2) By mail to the Project Lead, Regional Initiatives Division at 200 10428 153rd Street, Surrey, BC V3R 1E1. Comments will be received by the Ministry of Forests Lands and Natural Resource operations until March 24, 2016. Comments received after this date may not be considered. The development plan is available for review from Feb 24, 2016 till March 24, 2016 at: Chilliwack Forest District office, located 46360 Airport Road Chilliwack BC. V2P 1A5. Be advised that any response to this advertisement will be considered part of the public record. For information, contactInformation Access Operations at the Ministry of Technology, Innovation and Citizens’ Services in Victoria at:

An open house will be held March 31 at the Sts’ailes Lhawathet lalem, 16300 Morris Valley Road, Harrison Mills from 4:00pm till 8:00pm. First right after the Sts’ailes bridge.

Financing Available

Advertising Sales Consultant

The Now Newspaper has an opening for an advertising consultant.

This is a career opportunity for a results-driven individual looking to contribute to one of the fastest growing communities. The ideal candidate should be a strong communicator, well organized, self motivated and enjoy working in a fast-pace environment. The ability to multi-task and meet deadlines is a must. Previous media sales experience is preferred. A car and a valid driver’s license are required. The Now Newspaper offers a competitive salary plus commissions, car allowance and a FRPSHWLWLYHEHQH¿WVSDFNDJH The Now Newspaper is part of Black Press, Canada’s largest private independent newspaper company with more than 170 community, daily and urban newspapers in BC, Alberta, Saskatchewan, Manitoba, Yukon, Washington, Ohio, California and Hawaii. If you are up to the challenge, please email your resume with a brief note on why you are a great candidate to: Dal Hothi – Sales Manager Deadline for Submissions: March 31, 5pm


Your local Classifieds Solution. 2/16W_LA24


REFORESTATION NURSERY SEEDLINGS of hardy trees, shrubs, & berries for shelterbelts or landscaping. Spruce & Pine from $0.99/tree. Free Shipping. Replacement guarantee. 1-866-873-3846 or

1995 TOYOTA COROLLA 4dr auto sedan, a/c. Only this week. STK#772. $1,595. 2002 TOYOTA COROLLA 4dr, auto, loaded, STK#749. $2,900. 2004 FORD EXPLORER 4dr 4X4, auto, 7psg, full load. Only this week. STK#470. $4,900. 2004 ACURA EL 1.7 4dr sedan leather, sunroof, loaded STK#724. $5,900. 2007 TOYOTA YARIS, 4 dr, auto, sedan, STK#734 $5,900. 2005 HONDA CIVIC, 4 dr, auto, loaded. STK#672. $6,900. 2009 FORD FOCUS 4dr,sedan loaded, auto STK#687 $6,900. 2006 HONDA CRV AWD auto, leather seats, fully loaded. STK#757 $6,900. 2004 HONDA CRV. 4dr, fully loaded auto. STK#747 $6,900. 2008 DODGE Cavalier STX 4dr, loaded, auto, low ks. Only this week . STK#774. $7,500. 2008 HONDA CIVIC 4 dr auto, loaded. STK#691. $7,900. 2009 NISSAN ALTIMA 4 dr, sedan, auto, loaded, STK#696 $7,900. 2011 NISSAN Versa 4dr auto, h/bk, loaded, STK#721 $9,900. 2010 FORD FUSION. Full load, auto, 4 dr, sedan. Only this week. STK#776. $9,900. 2004 ACURA MDX 4dr auto, 7 psgr, loaded, DVD, Navigation STK#254 $10,900. 2013 HYUNDAI ACCENT. 4dr auto loaded, STK#750. $11,900. 2011 VOLKSWAGEN JETTA 4 dr, auto, fully loaded. STK#721 $12,900. 2012 NISSAN ALTIMA. 4dr, auto, fully loaded, low kms. STK#746. $13,900. 2012 HONDA CIVIC 4 dr, auto, loaded, STK#695. $14,900.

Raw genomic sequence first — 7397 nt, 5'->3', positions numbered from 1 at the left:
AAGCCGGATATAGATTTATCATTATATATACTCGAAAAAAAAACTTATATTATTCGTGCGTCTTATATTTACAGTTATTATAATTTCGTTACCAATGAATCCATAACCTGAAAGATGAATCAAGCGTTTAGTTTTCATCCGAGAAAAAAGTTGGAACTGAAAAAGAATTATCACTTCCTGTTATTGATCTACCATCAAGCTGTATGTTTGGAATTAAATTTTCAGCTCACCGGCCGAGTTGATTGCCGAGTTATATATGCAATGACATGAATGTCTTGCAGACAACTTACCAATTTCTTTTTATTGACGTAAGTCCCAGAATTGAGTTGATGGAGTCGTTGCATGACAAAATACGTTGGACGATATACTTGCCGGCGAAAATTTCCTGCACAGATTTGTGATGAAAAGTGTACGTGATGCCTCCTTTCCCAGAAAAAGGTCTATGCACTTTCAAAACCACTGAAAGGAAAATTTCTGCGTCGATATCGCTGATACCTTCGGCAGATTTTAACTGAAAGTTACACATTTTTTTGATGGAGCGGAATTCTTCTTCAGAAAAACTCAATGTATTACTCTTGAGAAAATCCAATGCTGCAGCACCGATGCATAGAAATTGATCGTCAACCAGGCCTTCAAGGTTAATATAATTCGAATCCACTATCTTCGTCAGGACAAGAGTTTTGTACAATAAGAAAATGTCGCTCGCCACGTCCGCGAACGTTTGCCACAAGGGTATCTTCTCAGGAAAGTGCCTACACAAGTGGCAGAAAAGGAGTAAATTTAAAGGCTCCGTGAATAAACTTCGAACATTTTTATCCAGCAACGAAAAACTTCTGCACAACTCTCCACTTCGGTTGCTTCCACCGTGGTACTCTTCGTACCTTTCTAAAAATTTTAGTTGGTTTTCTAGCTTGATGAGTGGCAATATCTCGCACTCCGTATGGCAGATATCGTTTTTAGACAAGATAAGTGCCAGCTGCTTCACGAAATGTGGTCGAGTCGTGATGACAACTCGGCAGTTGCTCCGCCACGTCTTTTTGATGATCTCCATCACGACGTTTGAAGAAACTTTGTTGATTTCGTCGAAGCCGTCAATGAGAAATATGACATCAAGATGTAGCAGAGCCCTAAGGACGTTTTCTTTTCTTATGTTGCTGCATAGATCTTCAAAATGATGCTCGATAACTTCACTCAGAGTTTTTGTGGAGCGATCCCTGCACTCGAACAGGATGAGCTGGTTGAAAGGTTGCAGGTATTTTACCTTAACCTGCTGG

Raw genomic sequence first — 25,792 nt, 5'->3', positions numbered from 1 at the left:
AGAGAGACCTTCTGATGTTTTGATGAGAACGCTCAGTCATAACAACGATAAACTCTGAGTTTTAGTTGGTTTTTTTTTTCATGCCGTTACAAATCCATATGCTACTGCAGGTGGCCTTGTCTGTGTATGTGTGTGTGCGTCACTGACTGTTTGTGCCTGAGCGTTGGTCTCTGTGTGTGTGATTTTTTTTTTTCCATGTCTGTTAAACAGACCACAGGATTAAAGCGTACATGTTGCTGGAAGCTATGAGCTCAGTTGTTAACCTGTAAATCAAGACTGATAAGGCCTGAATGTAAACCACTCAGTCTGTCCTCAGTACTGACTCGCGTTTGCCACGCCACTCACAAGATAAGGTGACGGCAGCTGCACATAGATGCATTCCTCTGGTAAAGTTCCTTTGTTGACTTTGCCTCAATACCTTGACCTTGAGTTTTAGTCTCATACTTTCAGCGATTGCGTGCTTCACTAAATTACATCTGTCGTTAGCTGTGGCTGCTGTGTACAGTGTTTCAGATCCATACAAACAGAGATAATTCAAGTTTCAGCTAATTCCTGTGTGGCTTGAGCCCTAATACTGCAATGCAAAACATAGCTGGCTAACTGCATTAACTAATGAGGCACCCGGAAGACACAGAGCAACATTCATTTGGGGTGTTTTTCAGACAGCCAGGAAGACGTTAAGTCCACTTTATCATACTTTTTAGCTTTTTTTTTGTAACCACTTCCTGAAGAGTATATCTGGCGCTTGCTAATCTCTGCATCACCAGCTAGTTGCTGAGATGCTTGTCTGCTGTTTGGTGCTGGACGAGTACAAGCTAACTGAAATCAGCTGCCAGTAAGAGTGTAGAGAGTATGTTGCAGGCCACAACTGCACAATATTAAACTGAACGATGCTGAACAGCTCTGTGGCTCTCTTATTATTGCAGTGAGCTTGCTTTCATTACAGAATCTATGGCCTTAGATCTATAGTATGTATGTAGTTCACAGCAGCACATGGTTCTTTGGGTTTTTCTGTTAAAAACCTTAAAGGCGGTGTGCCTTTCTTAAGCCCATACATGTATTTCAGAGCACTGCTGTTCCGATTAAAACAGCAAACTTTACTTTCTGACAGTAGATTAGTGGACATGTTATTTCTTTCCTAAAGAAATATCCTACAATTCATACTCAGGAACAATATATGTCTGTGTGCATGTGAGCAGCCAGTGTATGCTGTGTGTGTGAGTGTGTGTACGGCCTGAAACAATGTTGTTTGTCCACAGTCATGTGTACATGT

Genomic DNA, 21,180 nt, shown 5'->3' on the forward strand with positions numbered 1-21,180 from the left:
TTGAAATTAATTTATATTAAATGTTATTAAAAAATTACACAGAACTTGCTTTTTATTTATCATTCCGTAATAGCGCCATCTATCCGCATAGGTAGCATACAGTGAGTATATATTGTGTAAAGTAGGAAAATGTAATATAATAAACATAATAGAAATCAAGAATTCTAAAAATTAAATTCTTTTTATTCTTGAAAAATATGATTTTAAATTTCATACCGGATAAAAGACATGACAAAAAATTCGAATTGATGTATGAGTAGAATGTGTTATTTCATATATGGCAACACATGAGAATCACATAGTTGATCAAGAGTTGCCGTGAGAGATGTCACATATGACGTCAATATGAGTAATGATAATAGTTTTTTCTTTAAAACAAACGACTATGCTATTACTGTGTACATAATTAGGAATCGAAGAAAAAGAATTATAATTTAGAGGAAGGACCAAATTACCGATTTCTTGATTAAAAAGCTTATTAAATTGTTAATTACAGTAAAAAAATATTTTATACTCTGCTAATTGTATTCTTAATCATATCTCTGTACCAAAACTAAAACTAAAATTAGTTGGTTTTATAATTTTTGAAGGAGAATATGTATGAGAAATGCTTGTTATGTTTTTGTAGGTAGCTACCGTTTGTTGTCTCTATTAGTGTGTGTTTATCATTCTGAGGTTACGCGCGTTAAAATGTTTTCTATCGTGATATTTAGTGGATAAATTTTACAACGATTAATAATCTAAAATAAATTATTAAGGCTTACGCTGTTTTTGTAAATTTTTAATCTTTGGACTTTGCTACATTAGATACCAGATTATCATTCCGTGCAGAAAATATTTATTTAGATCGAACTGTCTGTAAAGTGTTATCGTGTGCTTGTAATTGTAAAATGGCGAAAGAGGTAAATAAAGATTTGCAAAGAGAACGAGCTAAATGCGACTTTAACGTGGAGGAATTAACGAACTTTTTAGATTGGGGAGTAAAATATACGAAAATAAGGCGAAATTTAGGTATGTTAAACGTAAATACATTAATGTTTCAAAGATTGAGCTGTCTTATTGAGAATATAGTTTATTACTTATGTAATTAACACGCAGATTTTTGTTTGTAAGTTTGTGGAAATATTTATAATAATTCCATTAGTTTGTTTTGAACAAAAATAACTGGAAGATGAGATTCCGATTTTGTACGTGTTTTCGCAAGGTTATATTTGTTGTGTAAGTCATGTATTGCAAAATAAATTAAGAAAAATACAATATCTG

MARCH 3, 2016






20 Agassiz Harrison Observer Thursday, March 3, 2016


March 2016

Community Events



Math is fun! - Wed., March 9 from 9:15-

Y O U R S O U R C E F O R Q U A L I T Y LWorld O C Day A Lof Prayer P R O2016 F E- March S S I 4Oat N A10:15am L S at Family Parenting Place. Come 1pm at the Agassiz Christian Reformed

Agassiz Storage

Meet the Pros

• Long term discounts FREE metal p/u • Security fenced FREE estimates • Electronic gate 604-796-2834 for junk removal Service to•allVideo makes of surveillance


Sales & Repairs

Mon-Fri 10-4:30




te Hom Compvleations o n e R ns Additio g Framin te Laminnag ri Floo rglass Fiberg Woode&cks Sund


washers, dryers, stoves, 604.819.1936 7236 B Pioneer Ave. KJLACROIX62@HOTMAIL.COM dishwashers &7651 refrigerators Industrial Way Agassiz, BC • Ph: 1.604.796.5577 •


604.796.1196 | 604.857.3375 (cell) 604-796-1196 | cell 604-857-3375

New Cabinetry, and Cabinet Refacing

• New CabinetryCounter and Cabinet Refacing Tops • Counter Tops • All Custom Cabinets are made 6390 Pioneer Ave, Agassiz from solid wood (no particle board) VISIT OUR SHOWROOM

6390 Pioneer Ave., AgAssiz

SERVICES v i s i t o uCARPENTRY r s h ow ro om

Hope Auto Body Ltd.


Computer & Signs

1035"#-& 8"4)300.4


Computers 4&15*$4&37*$&4 Laptops •&Complete collision & glass services • Courtesy Vehicles (3&"4&53"14